Dialogue On!

Jim, good post to start the year. I mostly agree. You’re right about Super PAC money, though the only reason you’re not seeing more from the Democratic side right now is that they know who their candidate will be. Once we get to the summer of 2012, there will be plenty of Super PAC money flowing on both sides. (As I’ve pointed out before, as recently as the 1996 election, Bill Clinton raised a mere 35 million, and there wasn’t super PAC money as the Court hadn’t yet made the activist decision of Citizen’s United. This year, Obama expects to raise a half a billion dollars, and the official money spent by the campaigns will be dwarfed by that spent by Super PACS on both sides.) The main reason or way that money buys elections is through television ads. You have to remember that the majority of the country pays no attention (surveys often show less than half the country can name the vice president), and yet they vote, and the only information they get about the candidates is through endlessly repeated television spots, which of course, unlike ads for say, toothpaste, are not subject to libel and slander laws. They are pure propaganda.
Of course I select facts that make my case! That is what you do. That is why I need a loyal opposition, to point out facts I have been blind to. If I saw the facts in my blind spot, it wouldn’t be a blind spot. (I’ve never been compared to a PAC before; would that I had the power of one.) If you’ve seen conclusions I’ve leapt to, make the case. Be specific. Otherwise, we simply exist in the world of Stephen Colbert, where facts are no more than what we “feel” are facts. At least Colbert is funny. Otherwise, we’re in the world of your friend Gary, where stuff is just made up. If you smell inconclusive logic, call it out. The dialogue has to help both of us make our positions stronger, make our cases better, or else it has no function. It really does me or the dialogue no good to say “I’ve studied the facts and so have decided and am just too lazy to cite them or give specifics as to why I disagree with you.” That is when I tune out.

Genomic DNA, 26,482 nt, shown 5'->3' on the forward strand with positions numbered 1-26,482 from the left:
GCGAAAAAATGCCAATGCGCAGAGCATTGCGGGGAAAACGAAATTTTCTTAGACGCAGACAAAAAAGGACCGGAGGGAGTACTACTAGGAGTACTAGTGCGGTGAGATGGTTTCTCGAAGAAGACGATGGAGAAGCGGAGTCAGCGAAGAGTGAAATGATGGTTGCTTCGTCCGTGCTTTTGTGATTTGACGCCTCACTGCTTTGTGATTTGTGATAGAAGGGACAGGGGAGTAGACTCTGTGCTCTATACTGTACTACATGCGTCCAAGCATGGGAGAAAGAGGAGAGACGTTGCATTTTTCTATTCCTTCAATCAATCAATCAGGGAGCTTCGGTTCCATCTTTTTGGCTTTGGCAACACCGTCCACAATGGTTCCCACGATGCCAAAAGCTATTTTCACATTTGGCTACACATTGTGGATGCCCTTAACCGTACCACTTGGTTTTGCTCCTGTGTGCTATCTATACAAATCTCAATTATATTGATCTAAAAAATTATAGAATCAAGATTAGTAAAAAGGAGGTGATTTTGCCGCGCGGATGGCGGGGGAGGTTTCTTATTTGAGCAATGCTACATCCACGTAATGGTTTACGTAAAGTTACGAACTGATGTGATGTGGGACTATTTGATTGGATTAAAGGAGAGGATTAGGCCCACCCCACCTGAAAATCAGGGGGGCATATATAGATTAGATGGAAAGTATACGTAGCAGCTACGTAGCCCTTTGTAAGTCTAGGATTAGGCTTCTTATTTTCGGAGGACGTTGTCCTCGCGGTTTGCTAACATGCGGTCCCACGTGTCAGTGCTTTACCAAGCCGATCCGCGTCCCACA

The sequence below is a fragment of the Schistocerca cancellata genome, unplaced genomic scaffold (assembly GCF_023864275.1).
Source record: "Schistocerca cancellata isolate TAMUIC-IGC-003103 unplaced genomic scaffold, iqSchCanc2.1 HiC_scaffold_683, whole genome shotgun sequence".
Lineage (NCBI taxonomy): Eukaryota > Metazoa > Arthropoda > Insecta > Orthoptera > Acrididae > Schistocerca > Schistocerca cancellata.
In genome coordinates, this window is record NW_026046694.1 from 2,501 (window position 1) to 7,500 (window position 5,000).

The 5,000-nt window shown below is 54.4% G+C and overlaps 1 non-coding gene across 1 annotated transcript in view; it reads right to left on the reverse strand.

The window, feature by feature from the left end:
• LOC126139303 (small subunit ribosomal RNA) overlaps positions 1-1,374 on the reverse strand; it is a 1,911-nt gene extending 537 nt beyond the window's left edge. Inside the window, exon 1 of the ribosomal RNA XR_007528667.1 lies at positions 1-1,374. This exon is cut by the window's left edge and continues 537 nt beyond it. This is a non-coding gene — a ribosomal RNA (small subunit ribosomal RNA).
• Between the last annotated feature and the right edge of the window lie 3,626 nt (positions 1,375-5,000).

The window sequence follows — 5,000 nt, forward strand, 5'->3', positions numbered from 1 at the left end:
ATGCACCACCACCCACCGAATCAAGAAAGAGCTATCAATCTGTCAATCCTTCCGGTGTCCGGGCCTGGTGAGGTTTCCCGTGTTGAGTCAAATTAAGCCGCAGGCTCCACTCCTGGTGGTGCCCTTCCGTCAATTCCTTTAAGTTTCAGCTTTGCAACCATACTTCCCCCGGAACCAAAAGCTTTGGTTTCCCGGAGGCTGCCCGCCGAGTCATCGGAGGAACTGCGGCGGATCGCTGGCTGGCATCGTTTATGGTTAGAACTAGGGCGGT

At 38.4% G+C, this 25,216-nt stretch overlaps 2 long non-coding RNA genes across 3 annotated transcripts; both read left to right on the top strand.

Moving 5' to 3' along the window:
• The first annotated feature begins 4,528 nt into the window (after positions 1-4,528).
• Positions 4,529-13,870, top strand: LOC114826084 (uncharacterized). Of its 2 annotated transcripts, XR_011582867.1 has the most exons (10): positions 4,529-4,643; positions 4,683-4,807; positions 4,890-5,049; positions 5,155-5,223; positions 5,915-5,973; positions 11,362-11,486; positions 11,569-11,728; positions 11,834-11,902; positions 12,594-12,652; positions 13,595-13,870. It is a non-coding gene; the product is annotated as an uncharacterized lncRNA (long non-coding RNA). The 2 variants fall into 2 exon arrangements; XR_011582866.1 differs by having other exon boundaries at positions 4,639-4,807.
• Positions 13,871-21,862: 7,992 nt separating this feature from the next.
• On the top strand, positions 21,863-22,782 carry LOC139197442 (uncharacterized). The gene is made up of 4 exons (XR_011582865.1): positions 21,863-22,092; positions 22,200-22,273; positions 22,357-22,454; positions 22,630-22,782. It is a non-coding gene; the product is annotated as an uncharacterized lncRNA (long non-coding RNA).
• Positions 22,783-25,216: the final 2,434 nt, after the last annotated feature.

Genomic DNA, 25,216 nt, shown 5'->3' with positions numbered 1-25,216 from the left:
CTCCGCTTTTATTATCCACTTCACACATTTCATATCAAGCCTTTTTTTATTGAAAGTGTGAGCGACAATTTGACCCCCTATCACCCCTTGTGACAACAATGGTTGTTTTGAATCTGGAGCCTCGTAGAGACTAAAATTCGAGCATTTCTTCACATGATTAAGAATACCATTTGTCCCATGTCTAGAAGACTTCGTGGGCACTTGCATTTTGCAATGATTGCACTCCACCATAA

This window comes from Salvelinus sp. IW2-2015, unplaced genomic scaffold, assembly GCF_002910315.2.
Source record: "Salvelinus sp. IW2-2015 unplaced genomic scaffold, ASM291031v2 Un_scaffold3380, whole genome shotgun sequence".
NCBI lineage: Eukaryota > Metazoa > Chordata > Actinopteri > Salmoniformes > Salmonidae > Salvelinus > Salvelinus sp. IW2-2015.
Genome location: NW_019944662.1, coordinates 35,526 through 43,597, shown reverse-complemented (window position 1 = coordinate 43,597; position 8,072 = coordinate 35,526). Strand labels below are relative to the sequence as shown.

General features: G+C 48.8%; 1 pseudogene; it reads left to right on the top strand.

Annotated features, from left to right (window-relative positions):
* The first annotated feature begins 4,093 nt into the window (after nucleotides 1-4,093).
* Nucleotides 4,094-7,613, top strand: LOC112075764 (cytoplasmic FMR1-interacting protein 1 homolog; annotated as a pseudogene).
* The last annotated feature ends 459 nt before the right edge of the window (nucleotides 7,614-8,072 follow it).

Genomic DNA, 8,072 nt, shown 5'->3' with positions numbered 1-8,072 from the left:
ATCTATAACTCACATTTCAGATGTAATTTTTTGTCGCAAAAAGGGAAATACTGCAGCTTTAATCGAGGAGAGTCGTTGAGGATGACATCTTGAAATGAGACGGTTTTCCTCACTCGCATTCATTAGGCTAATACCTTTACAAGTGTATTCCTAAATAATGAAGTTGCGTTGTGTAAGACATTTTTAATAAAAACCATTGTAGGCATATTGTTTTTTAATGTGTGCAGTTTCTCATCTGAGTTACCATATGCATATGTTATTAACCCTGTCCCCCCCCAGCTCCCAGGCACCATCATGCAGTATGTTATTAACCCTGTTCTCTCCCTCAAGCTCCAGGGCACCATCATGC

You again make a false equivalence between arguments. Simply saying that Social Security is screwed unless we privatize it and that unions lead to more opportunity are both false doesn’t make it so. You are at your best when you guide the tone back to the civil, leading to good conclusions. You are at your weakest when you split the middle between two differing arguments and assume the truth is in the middle. Sometimes it is and sometimes it isn’t, but the fact it is the midpoint between two extremes has nothing to do with its validity. (You again cite the pipeline. I made detailed points and cited much evidence why I am against it. You apparently have decided it is a good idea and so you don’t need to make the case. If you don’t need to for yourself, that’s fine, but don’t expect me to accept that it is good on faith because you have convinced yourself. I need evidence.)
Everyone chooses facts that support their position. That isn’t vanity, it is simply how debate and argument works. The point of dialogue is for both sides to put facts and logic out there and hopefully help both sides come to a fuller understanding. It is vain only to the extent that you or I or anyone has ever tried to make a point. I do try to be deliberate and careful, and I try to call a spade a spade. Issues are complex, and many can be boiled down to simpler truths. If we don’t try to do that, I’m lost as to what the point is. I find it a copout to say that things are too complex to have a position on. And frankly, I think it is impossible to exist in America without supporting in some way (shopping, etc.) big corporations we do not wholly approve of. If I thought I could, I would think I was just being incredibly naive. That’s not to say we shouldn’t try; we should. To think the big corporations care or are threatened by us is just wishful thinking.

About JP

We're two guys who met in college, in 1980. We've stayed in touch, and like to talk politics, current events, music and religion. JP is nore liberal than Sid, but not in every way. We figure that dialogue stimulates ideas, moderates perspective, and is in general friendly. These are things we need badly in these dangerous times. The blog name is taken from a song by Bruce Cockburn.
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